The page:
Located on Walden’s Ridge, at the southern end of the Cumberland Plateau, the Town of Signal Mountain takes its name from a promontory of land called Signal Point. Overlooking the Tennessee River Valley and the City of Chattanooga, Signal Point was used by Native Americans, including Creeks and Cherokee, to signal important messages and by Union troops during the War Between the States as a relay station and to observe traffic on the Tennessee River.
Seasonal visitors had always been drawn to the mountain in the summer to enjoy its cool summer breezes. But in the late 19th century with the advent of cholera and yellow fever epidemics, affluent families in the valley fled to the mountains surrounding Chattanooga to escape. One seasonal visitor, C. E. James, saw an opportunity. He bought the land near and around Signal Point and began selling parcels for the building of summer homes. By 1913, Mr. James had built the Signal Mountain Inn—a grand hotel—and a trolley for transportation between the valley and the top of the mountain. In 1918, Mr. James completed his resort community with a golf course.
For generations pioneer settlers in the valley had brought their livestock to graze unfettered on Walden’s Ridge each summer. Farm animals had already found neighborhood lawns to their liking, but the grounds of the new golf course were irresistible. Soon cows and pigs were nibbling in fairways and lazing on soft golf greens. Residents found the animals both difficult to manage and reluctant to relocate.
As a result, the community requested a charter from the state legislature. On April 4, 1919, the charter was granted, and the first order of business for the newly elected government was to outlaw animals in the Town and hire a man with a horse to corral the animals and enforce the law.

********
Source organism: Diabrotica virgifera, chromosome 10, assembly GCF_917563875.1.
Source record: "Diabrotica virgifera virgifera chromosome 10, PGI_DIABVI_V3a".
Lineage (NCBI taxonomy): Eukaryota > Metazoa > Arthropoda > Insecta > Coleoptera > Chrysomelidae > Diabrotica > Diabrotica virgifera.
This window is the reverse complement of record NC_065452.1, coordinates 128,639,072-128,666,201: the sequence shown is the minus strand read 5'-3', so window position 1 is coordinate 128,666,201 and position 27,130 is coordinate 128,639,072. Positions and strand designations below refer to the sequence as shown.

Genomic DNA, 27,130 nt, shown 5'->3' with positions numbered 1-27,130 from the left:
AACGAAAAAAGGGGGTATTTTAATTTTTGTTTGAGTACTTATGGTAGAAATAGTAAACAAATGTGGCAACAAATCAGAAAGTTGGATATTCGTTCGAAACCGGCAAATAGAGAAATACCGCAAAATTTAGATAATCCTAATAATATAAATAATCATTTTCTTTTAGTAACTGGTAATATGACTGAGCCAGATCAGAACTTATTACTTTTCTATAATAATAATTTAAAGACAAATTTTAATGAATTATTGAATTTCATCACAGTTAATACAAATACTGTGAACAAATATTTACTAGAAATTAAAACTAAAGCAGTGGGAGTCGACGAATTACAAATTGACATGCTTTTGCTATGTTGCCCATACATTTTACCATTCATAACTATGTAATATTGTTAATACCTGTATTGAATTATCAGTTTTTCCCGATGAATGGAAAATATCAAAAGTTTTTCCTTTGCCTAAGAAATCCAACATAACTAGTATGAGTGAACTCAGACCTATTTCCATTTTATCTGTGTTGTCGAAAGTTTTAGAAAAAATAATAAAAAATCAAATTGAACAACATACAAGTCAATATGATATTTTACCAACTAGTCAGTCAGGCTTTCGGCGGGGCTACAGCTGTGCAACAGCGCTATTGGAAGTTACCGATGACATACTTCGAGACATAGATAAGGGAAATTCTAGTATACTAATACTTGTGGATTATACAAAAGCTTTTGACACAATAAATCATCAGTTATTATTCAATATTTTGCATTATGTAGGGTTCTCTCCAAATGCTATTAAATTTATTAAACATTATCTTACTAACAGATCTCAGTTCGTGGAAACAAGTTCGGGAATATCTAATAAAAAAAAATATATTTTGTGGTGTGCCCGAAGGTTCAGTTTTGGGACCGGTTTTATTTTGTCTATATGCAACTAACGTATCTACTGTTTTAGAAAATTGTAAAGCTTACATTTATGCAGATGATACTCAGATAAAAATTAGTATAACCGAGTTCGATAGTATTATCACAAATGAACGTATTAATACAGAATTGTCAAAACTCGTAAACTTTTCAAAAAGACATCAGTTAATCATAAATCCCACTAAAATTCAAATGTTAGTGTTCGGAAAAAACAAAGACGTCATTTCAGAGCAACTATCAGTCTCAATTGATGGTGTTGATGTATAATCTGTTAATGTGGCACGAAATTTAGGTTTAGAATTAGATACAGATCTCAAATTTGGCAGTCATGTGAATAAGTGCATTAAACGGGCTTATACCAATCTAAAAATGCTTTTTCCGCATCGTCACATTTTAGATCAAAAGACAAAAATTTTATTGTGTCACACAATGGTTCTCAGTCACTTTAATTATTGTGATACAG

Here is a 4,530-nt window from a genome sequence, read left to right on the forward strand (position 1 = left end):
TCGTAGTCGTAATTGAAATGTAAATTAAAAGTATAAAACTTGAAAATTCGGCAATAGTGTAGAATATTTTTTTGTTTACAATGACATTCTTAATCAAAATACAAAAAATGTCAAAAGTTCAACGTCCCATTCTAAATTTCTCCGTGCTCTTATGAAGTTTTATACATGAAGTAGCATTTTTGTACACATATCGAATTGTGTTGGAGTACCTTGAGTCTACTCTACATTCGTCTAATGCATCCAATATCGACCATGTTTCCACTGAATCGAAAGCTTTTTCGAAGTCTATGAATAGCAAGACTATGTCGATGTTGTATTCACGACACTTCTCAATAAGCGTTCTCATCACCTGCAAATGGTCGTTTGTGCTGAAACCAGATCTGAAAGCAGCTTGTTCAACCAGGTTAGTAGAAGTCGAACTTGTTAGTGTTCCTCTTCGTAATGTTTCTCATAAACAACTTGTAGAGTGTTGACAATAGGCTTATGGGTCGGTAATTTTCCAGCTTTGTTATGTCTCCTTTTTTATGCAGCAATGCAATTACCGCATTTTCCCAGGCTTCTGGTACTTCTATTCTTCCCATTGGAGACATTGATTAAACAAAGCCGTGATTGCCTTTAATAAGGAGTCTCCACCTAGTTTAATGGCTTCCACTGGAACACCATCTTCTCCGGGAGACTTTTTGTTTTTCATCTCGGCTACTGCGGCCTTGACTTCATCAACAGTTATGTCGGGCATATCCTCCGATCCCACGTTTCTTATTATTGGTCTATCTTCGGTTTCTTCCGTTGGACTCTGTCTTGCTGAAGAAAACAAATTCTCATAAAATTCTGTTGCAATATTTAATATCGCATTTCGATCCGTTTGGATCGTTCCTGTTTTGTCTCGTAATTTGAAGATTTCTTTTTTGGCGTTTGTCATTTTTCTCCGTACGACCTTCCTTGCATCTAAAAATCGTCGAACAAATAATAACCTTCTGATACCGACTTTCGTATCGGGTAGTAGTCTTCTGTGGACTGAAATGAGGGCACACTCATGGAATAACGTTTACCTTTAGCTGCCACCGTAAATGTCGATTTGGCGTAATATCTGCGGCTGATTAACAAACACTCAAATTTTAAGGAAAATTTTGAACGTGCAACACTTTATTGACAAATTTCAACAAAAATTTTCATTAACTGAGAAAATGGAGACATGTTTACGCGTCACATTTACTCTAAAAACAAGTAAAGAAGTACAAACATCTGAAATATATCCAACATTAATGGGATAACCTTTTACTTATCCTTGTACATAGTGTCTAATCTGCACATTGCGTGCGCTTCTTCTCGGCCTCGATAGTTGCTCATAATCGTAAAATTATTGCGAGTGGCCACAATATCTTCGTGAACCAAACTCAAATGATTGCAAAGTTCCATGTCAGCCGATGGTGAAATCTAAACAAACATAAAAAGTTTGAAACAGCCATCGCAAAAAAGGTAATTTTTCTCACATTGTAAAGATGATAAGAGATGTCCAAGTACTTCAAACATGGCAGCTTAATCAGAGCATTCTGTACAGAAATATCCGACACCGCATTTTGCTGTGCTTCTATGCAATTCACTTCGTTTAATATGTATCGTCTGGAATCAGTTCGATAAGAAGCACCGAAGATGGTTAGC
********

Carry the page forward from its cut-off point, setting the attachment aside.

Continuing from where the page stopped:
By 1925, two hundred homes had been built and the year-round Town of Signal Mountain flourished. The location of Mr. James’ development is now known as the Old Town District. The Inn was purchased by the Alexian Brothers in 1936 and has become the Alexian Village, a nationally recognized retirement community. The promontory, which gave the Town its name, is now Signal Point National Park and is enjoyed for its panoramic view and recognized as the smallest park in the National Park System.
Today the Town is a progressive, full-service community with almost 2,600 homes and a population of 7,554, 68% of whom are college educated. Residential in nature, the Town of Signal Mountain is approximately ten miles from downtown Chattanooga with its many major employers and attractions such as the Chattanooga Choo Choo, the Hunter Museum of Art and the Tennessee Riverfront and Aquarium.
Rainbow Lake, once a part of the 1913 Signal Mountain Inn, is a popular destination for hikers. It can be accessed on Ohio Avenue near the Alexian Village. The southernmost trailhead of the Cumberland Trail is located at Signal Point Park.
There are eighteen miles of trails within the Town that loop from Shackleford Ridge Park through Prentice Cooper State Forest and connect to other Town parks. In addition, many miles of trails for hiking, trail running and mountain biking are also situated just north of the Town in Prentice Cooper State Forest.
The Signal Mountain Historic District dates from the early twentieth century to before WWII. Elegant period homes stand side-by-side summer cottages on tree-lined streets. A portion of the old trolley tracks that ferried summer residents up and down the mountain can still be seen on James Boulevard where an original sheltered trolley stop has been preserved.
The oldest commercial retail building in the Town is located at 712 Signal Mountain Boulevard. It was built in 1912 as a commissary for the mountain. It was famous in its day for a tribe of yellow cats with six toes on their front feet. One tenant, known as “George, my barber” ran his shop in the west end of the building until the 1960’s. He began his career cutting hair at the old Inn.